Just as the name implies, industrial interior design draws inspiration from industrial spaces like a warehouse or an urban loft. Architecturally, you will typically see exposed beams, air ducts, brick walls, concrete walls, and sometimes even electrical. Because air ducts and beams are usually exposed, it’s common for ceilings to be much higher than usual making the space feel large.

To complement industrial architecture or to make a non-industrial space have an industrial feel, the decor should feature a lot of metal and wood. Due to so much exposed metal, we recommend adding a small splash of color and some greenery to add some warmth to the space.



4. Mid-Century Modern

Mid-century modern is an interior design and architectural style that originated in the middle of the 20th century and stuck around until the 70’s. Because this style is so versatile, natural and functional, it is still a popular style choice today.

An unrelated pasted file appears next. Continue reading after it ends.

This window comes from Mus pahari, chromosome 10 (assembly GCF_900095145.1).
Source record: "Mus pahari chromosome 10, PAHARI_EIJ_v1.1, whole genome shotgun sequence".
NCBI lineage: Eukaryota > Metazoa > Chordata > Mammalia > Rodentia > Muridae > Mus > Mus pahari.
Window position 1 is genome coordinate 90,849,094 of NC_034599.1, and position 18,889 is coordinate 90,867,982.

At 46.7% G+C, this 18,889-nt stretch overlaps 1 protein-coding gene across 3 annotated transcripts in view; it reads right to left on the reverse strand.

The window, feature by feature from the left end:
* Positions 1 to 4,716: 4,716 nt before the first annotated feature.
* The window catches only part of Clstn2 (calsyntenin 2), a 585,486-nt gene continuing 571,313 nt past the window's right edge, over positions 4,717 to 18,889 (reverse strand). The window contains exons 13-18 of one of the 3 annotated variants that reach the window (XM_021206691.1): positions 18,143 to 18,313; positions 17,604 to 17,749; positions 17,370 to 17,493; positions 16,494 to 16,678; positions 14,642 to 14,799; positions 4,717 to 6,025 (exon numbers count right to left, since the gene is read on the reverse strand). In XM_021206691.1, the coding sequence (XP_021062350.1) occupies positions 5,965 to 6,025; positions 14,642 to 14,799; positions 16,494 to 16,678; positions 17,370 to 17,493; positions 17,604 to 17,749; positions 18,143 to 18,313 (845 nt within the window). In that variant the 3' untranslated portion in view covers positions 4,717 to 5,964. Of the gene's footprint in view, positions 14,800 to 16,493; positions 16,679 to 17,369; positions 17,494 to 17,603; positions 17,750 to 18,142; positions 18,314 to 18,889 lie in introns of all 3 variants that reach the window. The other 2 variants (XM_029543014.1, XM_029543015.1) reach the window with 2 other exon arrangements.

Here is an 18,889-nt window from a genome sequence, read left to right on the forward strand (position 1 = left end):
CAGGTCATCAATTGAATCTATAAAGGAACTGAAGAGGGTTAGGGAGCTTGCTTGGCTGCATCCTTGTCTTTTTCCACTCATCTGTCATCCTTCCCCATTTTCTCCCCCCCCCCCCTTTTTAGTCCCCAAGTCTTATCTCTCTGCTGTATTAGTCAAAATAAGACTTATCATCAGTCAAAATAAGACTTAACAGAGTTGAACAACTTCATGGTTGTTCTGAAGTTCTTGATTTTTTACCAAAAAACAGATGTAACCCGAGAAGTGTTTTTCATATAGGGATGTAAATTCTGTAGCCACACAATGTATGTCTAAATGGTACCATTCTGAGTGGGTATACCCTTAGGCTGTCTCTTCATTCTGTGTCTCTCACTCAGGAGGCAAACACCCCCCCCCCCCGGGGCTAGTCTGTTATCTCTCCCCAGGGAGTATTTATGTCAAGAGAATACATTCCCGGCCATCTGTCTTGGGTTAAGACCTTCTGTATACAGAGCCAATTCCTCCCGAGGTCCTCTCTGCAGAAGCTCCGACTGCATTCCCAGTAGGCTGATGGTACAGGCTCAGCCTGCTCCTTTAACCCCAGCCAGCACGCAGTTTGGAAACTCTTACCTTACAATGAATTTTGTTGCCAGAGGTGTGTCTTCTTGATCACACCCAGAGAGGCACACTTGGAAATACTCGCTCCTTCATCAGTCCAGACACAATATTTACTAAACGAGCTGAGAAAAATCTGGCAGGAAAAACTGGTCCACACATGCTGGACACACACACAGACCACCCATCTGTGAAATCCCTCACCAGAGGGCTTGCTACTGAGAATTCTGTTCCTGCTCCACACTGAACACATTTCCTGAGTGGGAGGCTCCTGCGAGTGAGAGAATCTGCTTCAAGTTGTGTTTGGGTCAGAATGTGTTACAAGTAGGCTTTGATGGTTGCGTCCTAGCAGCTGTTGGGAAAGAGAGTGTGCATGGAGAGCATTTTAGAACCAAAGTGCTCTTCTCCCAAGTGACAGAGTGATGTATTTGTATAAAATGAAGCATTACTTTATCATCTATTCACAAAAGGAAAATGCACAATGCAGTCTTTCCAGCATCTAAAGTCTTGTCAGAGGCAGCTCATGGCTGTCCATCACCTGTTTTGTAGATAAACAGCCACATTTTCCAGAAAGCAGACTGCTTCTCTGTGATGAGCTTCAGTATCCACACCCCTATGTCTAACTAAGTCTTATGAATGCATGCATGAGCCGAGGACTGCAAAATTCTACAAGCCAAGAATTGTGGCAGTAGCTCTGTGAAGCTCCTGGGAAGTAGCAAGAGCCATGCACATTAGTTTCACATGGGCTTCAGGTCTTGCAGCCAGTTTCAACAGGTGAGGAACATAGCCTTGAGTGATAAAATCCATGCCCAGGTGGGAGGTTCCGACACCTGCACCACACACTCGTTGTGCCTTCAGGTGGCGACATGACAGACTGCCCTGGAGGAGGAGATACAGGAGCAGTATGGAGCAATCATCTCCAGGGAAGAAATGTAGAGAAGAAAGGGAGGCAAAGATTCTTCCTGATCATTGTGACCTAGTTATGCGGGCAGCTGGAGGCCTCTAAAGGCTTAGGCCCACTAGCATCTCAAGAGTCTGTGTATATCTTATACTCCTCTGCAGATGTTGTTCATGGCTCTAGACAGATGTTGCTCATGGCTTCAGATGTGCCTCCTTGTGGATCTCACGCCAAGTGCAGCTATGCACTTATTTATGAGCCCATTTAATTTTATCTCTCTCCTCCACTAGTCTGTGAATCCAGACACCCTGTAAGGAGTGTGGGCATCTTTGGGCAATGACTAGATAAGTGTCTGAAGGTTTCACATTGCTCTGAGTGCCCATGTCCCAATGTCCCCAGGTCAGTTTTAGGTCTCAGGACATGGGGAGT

There’s a sort of retro nostalgia present in mid-century modern design as well as a touch of minimalism. Though the style is versatile, there are a five key elements that are consistent among every mid-century modern space: a lot of natural light and lighter color schemes; clean lines and geometric forms; a focus on functionality; minimal decorations; and a wide range of textures and materials.

Check out our mid-century modern room we designed in a Denver ranch-style home >>



5. Contemporary